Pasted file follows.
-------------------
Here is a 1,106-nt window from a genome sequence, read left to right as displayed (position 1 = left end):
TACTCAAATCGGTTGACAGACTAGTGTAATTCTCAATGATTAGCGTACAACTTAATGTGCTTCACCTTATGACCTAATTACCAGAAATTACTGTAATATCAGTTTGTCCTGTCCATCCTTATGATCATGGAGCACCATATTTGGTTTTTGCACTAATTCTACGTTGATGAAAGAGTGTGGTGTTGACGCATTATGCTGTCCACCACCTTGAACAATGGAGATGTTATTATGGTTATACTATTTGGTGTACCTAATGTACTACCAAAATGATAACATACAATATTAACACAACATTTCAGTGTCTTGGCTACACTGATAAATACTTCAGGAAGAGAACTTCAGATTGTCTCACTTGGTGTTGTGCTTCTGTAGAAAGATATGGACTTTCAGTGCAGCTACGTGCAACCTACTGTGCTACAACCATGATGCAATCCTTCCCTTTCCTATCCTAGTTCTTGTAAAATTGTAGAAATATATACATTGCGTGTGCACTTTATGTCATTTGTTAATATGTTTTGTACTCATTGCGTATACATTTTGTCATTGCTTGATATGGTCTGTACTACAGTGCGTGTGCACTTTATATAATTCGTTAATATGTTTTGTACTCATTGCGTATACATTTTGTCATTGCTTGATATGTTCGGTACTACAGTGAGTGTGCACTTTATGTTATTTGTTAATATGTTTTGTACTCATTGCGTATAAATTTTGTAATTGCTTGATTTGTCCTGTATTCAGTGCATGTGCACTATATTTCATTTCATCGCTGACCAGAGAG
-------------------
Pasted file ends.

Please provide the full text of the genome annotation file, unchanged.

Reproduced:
Here is a 1,106-nt window from a genome sequence, read left to right as displayed (position 1 = left end):
TACTCAAATCGGTTGACAGACTAGTGTAATTCTCAATGATTAGCGTACAACTTAATGTGCTTCACCTTATGACCTAATTACCAGAAATTACTGTAATATCAGTTTGTCCTGTCCATCCTTATGATCATGGAGCACCATATTTGGTTTTTGCACTAATTCTACGTTGATGAAAGAGTGTGGTGTTGACGCATTATGCTGTCCACCACCTTGAACAATGGAGATGTTATTATGGTTATACTATTTGGTGTACCTAATGTACTACCAAAATGATAACATACAATATTAACACAACATTTCAGTGTCTTGGCTACACTGATAAATACTTCAGGAAGAGAACTTCAGATTGTCTCACTTGGTGTTGTGCTTCTGTAGAAAGATATGGACTTTCAGTGCAGCTACGTGCAACCTACTGTGCTACAACCATGATGCAATCCTTCCCTTTCCTATCCTAGTTCTTGTAAAATTGTAGAAATATATACATTGCGTGTGCACTTTATGTCATTTGTTAATATGTTTTGTACTCATTGCGTATACATTTTGTCATTGCTTGATATGGTCTGTACTACAGTGCGTGTGCACTTTATATAATTCGTTAATATGTTTTGTACTCATTGCGTATACATTTTGTCATTGCTTGATATGTTCGGTACTACAGTGAGTGTGCACTTTATGTTATTTGTTAATATGTTTTGTACTCATTGCGTATAAATTTTGTAATTGCTTGATTTGTCCTGTATTCAGTGCATGTGCACTATATTTCATTTCATCGCTGACCAGAGAG